Teachers incorporate diverse selection of books into classroom libraries

Ava Yungbluth | The Chronicle

English teacher Sarah Boselovic shows off the diverse literature options in her classroom library.

By diversifying their bookshelves, teachers are showing their students how to read between the lines.

All across the Mason City Schools (MCS) district, books have become more varied along with the students that read them. Inclusive excellence, which is an aspect of superintendent Jonathan Cooper’s “three big rocks”, centers around valuing, engaging and including a diverse population of students and staff members. As this is promoted at MCS, teachers are acting upon the realized importance of diversifying their bookshelves.

Many Mason teachers are trying to show their students that their stories matter. Freshman English teacher Sarah Boselovic helps students to not just let people know their stories, but to look beyond their own stories and place themselves in the shoes of characters in their books. She said she relates reading to empathy and that the more someone reads, the more empathetic they become towards the people around them. Boselovic believes that, although English skills are important, it is being a better person that truly counts.

“I hope these books expose them to more than they’re aware of,’’ Boselovic said. “If you can build empathy from a person’s experience in a fiction or nonfiction book, you’re going to grow as a human.”

Boselovic has also been encouraging her students to read more nonfiction, a goal that she has been working towards herself. In this goal, she said has been covering topics such as race and multiculturalism, providing books in her classroom library that offer multiple perspectives on the world that students are growing up in.

“It’s eye-opening, in a way,” Boselovic said. “It’s not the end all be all of that topic, but I think reading as much as you can from a variety of people on one topic is what builds our empathy, our knowledge and our understanding of the world around us, instead of just taking one person’s side of the story.”

English isn’t the only dialect filling the shelves, with language variation being another represented facet of Mason’s newfound literature diversity. Spanish teacher Travis Murray stocks his classroom with new books consistently to align his collection with the identities of the current generation of students. He finds his books on social media and from other teachers. Like Boselovic, he wants to find as many books as he can that students can relate to.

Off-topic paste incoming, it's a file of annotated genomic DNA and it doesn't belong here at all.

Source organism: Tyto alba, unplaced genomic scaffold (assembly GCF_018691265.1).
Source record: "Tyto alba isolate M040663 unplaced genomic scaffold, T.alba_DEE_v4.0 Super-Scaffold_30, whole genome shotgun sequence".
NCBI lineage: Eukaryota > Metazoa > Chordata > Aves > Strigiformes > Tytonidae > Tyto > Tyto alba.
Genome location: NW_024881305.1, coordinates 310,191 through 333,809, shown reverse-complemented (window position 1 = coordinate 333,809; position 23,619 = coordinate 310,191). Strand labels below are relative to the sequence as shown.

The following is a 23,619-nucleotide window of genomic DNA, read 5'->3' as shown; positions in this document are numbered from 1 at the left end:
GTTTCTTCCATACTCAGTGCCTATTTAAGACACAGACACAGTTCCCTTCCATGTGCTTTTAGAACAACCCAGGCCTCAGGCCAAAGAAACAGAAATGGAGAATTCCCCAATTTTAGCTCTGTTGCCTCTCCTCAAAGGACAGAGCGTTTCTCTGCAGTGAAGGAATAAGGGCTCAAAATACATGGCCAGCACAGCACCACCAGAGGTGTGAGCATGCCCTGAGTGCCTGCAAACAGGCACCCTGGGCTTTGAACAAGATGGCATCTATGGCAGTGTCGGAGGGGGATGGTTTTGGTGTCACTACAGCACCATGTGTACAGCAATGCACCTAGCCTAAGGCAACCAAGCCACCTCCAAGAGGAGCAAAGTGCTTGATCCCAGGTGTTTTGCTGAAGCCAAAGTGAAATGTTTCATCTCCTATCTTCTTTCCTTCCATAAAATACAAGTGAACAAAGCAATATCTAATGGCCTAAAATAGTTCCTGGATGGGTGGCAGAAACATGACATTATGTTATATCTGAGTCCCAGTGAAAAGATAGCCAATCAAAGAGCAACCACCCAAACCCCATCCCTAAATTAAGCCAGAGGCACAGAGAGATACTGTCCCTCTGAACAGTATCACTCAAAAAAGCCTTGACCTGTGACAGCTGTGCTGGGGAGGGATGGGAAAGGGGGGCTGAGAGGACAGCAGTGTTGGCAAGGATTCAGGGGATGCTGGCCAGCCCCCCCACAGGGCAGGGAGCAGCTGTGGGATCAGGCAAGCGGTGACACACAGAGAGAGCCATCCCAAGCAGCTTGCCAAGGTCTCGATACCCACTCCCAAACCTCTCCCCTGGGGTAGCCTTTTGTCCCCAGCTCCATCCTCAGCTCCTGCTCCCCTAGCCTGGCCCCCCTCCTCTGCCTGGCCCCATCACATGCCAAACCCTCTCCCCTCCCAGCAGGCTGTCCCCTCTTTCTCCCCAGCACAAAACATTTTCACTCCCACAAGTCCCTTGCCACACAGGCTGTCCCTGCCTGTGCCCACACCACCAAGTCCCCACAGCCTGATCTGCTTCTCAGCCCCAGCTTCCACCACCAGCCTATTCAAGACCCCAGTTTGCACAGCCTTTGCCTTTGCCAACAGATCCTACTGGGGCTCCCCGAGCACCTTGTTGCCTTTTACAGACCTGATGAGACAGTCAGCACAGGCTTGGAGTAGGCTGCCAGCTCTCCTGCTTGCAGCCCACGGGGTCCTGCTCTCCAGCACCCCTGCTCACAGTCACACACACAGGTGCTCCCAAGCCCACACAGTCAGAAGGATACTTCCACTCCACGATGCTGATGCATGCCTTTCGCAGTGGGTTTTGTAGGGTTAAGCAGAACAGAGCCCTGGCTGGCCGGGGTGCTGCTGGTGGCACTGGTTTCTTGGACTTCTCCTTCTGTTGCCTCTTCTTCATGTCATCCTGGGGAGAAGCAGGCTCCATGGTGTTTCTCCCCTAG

“I really tried to have books that students will be able to see themselves in,” Murray said. “[They can see themselves] in the characters, the context, the setting and also the family and background and all the different ways that a student might be able to say, ‘I connect with this character.’”

One of Boselovic’s students, freshman Nadia Markich, feels that she has been more exposed to diverse literature in her language arts classroom. As an avid reader, she said she appreciates the new and different books she and her classmates are shown.

“I think that Ms. Boselovic does a good job of allowing us to experience diversity in books in her classroom,” Markich said. ”You are able to learn about some more personal things that you may never have to go through like the author did, and it gives you an experience you can’t get anywhere else.

When teenagers see themselves or their identity in a character, they often feel a sense of comfort in the knowledge that they are not alone. Noticing this pattern, Boselovic said she values interaction with her students and likes asking them about what they are reading or about their lives. This way, she can find similar novels that may be of interest to those particular students.

“I really try to make sure that the authors represent different backgrounds or that their characters represent different backgrounds,” Boselovic said. “I find students tell me all the time that it’s easier to read when they can relate to a character.”

While fictional novels often serve as the main source of parallelism between characters and modern-day teenagers, biographies allow students a peek into the lives of real people–giving them an opportunity to connect the text with the real world. Autobiographies, like Anne Frank’s The Diary of a Young Girl, combine the author’s voice with character connection. Markich appreciated reading Frank’s novel because she was “able to see her emotions and thoughts,” ultimately making her “more aware” of the situations of other people throughout history.

To make it easier to keep track of different genres and authors, teachers like fifth-grade language arts teacher Amanda Schreiber have scanners, such as the app Booksource. Apps and forms such as this one allow teachers to see what books they have and figure out what they still need. It provides charts and graphs as a visual example as well to better help teachers find balance in what forms of literature they offer. Schreiber sees these apps or websites as helpful assistants, allowing her to “keep [her] collection growing and growing to meet needs.”

Above all else, teaching students to be better people is the top priority for Boselovic. By keeping her classroom library diverse, she can create a space where students can openly learn about stories different from their own.

“That’s kind of the goal of my classroom,” Boselovic said. “English is so connected to the world we live in that I just kind of want my students to be better people at the end of the day and at the end of the school year.”

Photo contributed by Ella Rubsam